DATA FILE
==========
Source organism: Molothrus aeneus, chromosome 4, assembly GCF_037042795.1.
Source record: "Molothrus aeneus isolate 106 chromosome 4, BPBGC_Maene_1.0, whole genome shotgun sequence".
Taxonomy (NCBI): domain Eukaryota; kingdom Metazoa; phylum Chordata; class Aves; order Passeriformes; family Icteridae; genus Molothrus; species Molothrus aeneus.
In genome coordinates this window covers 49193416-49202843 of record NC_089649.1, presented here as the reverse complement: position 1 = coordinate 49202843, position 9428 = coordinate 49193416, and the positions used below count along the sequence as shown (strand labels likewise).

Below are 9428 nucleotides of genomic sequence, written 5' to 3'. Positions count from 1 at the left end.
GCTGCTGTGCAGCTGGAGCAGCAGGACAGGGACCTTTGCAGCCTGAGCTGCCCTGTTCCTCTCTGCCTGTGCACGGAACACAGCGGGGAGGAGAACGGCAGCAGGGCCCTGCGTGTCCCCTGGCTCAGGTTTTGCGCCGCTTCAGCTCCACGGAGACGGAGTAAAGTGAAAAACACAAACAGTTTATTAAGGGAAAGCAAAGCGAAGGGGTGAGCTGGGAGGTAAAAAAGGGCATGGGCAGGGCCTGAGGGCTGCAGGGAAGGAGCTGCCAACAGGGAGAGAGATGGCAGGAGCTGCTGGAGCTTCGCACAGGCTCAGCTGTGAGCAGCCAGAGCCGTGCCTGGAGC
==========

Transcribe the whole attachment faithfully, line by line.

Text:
Source organism: Molothrus aeneus, chromosome 4, assembly GCF_037042795.1.
Source record: "Molothrus aeneus isolate 106 chromosome 4, BPBGC_Maene_1.0, whole genome shotgun sequence".
Taxonomy (NCBI): domain Eukaryota; kingdom Metazoa; phylum Chordata; class Aves; order Passeriformes; family Icteridae; genus Molothrus; species Molothrus aeneus.
In genome coordinates this window covers 49193416-49202843 of record NC_089649.1, presented here as the reverse complement: position 1 = coordinate 49202843, position 9428 = coordinate 49193416, and the positions used below count along the sequence as shown (strand labels likewise).

Below are 9428 nucleotides of genomic sequence, written 5' to 3'. Positions count from 1 at the left end.
GCTGCTGTGCAGCTGGAGCAGCAGGACAGGGACCTTTGCAGCCTGAGCTGCCCTGTTCCTCTCTGCCTGTGCACGGAACACAGCGGGGAGGAGAACGGCAGCAGGGCCCTGCGTGTCCCCTGGCTCAGGTTTTGCGCCGCTTCAGCTCCACGGAGACGGAGTAAAGTGAAAAACACAAACAGTTTATTAAGGGAAAGCAAAGCGAAGGGGTGAGCTGGGAGGTAAAAAAGGGCATGGGCAGGGCCTGAGGGCTGCAGGGAAGGAGCTGCCAACAGGGAGAGAGATGGCAGGAGCTGCTGGAGCTTCGCACAGGCTCAGCTGTGAGCAGCCAGAGCCGTGCCTGGAGC